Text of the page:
You can book this hotel easily on Booking.com. Be sure to book as far in advance as possible because these guys are usually fully booked!
Canmore Downtown Hostel – Budget Backpackers Option
If you’re a budget backpacker and looking for a hostel then Canmore Downtown Hostel is your best choice! These guys offer clean and comfortable facilities, dorm beds as well as private rooms, and a social atmosphere perfect for meeting other backpackers yet reviewers mention it is quiet at nighttime. The shared lounge room even has incredible mountain views! A dorm bed in a co-ed room averages around $47 CAD.
Copperstone Resort – Luxury Escape
If money isn’t an issue, then Copperstone Resort may be the luxurious option you’re looking for. It is located a 10-minute drive outside of Canmore which makes for a peaceful escape from the town. There is an outdoor hot tub and many of the rooms are full suites with kitchens and multiple bedrooms. However, rooms here don’t come cheap and are often up to twice the price of most hotels in Canmore, around $275 CAD. Note: A 2-night minimum is required.
You can check the prices and book Copperstone Resort on Booking.com.
If you want more options you can look through all hotels in Canmore here!
Canada Travel Essentials
Before you decide to head off and explore the gorgeous mountains, lakes, towns, and cities around Canada it’s important to have the right equipment. Of course, it’s likely you’ll have most of the basics already but there are some common items people forget that I never travel without.
Crampons: In winter, crampons are super handy, but what people don’t realize is that they come in handy in summer too. In fact, up until mid-July, you can still expect icy conditions in the mountains. The pair I use is only $37 CAD and they have lasted me 3 seasons so far!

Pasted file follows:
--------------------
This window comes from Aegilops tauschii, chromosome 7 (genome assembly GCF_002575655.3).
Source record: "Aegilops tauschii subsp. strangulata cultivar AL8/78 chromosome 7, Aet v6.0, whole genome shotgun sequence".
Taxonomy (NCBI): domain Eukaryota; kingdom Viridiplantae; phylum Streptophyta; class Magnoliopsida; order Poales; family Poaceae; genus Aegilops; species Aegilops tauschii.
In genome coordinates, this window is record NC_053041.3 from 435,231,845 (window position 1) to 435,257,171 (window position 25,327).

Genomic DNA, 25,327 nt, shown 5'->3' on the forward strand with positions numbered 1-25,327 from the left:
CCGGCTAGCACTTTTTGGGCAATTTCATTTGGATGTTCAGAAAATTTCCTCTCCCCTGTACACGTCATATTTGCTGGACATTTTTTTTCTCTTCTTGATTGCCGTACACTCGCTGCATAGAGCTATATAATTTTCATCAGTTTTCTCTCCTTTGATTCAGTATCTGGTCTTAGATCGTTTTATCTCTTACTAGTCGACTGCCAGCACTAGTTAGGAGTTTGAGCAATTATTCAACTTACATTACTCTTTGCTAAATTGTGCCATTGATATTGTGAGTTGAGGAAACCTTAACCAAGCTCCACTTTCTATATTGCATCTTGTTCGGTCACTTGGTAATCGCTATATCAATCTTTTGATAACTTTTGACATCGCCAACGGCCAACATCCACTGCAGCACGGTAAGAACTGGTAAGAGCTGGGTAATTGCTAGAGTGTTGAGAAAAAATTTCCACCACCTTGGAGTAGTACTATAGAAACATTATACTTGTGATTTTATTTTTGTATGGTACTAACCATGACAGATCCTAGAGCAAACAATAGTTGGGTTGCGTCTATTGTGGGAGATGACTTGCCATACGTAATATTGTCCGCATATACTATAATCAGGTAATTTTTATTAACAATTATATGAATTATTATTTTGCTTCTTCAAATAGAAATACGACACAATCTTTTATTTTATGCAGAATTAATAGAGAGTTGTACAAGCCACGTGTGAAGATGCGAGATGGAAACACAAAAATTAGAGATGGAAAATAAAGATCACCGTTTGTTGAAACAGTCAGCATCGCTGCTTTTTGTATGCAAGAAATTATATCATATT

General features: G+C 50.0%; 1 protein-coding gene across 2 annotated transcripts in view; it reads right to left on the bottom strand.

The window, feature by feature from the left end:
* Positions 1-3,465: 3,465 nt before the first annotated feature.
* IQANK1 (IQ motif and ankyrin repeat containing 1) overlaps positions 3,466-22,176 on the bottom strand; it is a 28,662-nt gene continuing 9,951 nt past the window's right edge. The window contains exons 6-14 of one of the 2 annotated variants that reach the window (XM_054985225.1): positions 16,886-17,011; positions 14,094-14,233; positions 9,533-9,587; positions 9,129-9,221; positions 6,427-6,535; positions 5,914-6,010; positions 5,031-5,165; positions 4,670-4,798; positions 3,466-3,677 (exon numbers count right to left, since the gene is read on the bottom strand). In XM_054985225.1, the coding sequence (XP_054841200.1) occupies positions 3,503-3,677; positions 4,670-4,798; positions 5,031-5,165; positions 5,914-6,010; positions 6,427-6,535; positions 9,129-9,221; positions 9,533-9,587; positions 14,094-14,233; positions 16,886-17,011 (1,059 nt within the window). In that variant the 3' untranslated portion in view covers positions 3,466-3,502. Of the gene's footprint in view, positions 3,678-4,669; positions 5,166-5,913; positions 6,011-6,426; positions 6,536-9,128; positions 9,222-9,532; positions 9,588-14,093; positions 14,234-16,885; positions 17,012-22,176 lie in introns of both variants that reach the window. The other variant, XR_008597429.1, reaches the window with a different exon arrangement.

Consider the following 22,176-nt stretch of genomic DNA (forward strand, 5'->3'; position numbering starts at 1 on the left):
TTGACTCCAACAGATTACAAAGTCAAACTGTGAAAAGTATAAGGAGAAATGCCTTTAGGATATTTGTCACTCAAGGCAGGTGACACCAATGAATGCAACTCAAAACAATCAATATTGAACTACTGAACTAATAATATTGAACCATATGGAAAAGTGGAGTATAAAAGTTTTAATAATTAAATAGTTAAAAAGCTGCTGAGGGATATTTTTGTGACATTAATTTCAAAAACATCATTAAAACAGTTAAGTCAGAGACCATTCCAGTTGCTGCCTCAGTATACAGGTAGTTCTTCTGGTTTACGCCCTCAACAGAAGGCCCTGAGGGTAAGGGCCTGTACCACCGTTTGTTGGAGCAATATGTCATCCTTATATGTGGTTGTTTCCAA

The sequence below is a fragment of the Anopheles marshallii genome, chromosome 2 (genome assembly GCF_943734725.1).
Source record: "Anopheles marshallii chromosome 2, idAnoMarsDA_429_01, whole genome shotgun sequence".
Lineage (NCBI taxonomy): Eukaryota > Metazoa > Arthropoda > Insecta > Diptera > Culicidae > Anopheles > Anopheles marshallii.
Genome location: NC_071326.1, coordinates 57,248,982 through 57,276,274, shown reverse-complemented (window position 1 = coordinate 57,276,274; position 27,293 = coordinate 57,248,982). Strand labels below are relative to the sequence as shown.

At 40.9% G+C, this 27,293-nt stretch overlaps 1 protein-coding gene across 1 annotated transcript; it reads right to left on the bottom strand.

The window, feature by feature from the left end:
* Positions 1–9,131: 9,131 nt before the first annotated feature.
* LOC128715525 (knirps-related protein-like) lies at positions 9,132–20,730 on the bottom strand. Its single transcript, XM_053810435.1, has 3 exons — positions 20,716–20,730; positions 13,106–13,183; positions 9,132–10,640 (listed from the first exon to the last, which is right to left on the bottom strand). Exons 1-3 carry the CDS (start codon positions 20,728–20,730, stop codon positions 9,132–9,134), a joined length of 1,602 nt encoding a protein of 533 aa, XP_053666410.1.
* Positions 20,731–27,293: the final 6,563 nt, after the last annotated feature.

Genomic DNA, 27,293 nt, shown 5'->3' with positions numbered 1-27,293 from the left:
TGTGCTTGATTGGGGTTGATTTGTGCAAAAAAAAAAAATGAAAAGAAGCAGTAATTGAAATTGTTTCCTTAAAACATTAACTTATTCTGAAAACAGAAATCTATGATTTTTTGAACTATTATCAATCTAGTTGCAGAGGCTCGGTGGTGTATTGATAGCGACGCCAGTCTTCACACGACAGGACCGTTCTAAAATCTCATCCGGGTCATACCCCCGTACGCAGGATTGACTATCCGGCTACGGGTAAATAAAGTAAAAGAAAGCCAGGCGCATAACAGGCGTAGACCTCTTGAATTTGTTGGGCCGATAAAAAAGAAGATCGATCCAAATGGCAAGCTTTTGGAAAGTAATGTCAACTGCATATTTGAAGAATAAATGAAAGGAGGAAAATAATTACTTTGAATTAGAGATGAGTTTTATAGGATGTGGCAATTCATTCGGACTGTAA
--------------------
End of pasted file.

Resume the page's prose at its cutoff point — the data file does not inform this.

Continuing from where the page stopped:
Waterproof shell: Most people will have this item but I thought I’d include it anyway since it’s so handy in Canada. The Columbia waterproof jacket is a lightweight windproof jacket that will seriously save you in many situations. The best part, though? It comes in pink!
Scent-proof bag (for bears): Most people think you only need to keep the smell of food away from you when you’re overnight camping. However, bears can smell the food in your bag while you’re hiking and the best way to avoid an encounter is to use a scent-proof bear bag. Basically, you put your food in the bag and the bear cannot smell it while you’re hiking. This is one item most people never have (I never hike without it) but it could save you and the bear.
Buff: I love my buff! Seriously, I go nowhere without it both in winter and summer. There are a few brands around but I always buy the original Buff (you know, the one from Survivor!) They’re a little more expensive but the material is good quality and both breathable and quick drying.
Dry bag: I have expensive camera equipment, so I always travel with a dry bag large enough to fit some of my equipment. It can be a camera, book, binoculars, or even my keys. Regardless, a dry bag gives me peace of mind! The MARCHWAY bag is really good quality, and when not in use, takes up only a small amount of room.
Binoculars: I love my binoculars! Seriously they have come in handy so many times, especially when I’m looking for wildlife. The best part is, I use a set that only costs $25 CAD and they serve my basic needs without any issues!
Travel Insurance is more important than ever right now!
If you’re traveling during these uncertain times, be sure that you have travel insurance!
SafetyWing is our go-to insurance when we are going on longer trips. They offer travel medical insurance that’s super affordable (only $45 USD per 4 weeks!) and even have coverage in case you get that dreaded c-word. The only thing to note is that the insurance must be purchased once you’ve left your home country – we typically buy it as soon as we land at the airport.
We’ve personally used SafetyWing for many different trips, and we’ve been reimbursed for countless expenses when we’ve fallen ill. SafetyWing even covered our flights back to Canada in full when the pandemic first happened (when last-minute flights before the borders closed were super expensive!)
It’s safe to say that travel insurance has saved us thousands over the years!
Thanks for reading!
So, now do you believe me that Ha Ling Peak is the best hike in Canmore? If not, then I challenge you to give it try on a clear day. I think you’ll end up loving it as much as I did (or at least I hope so!)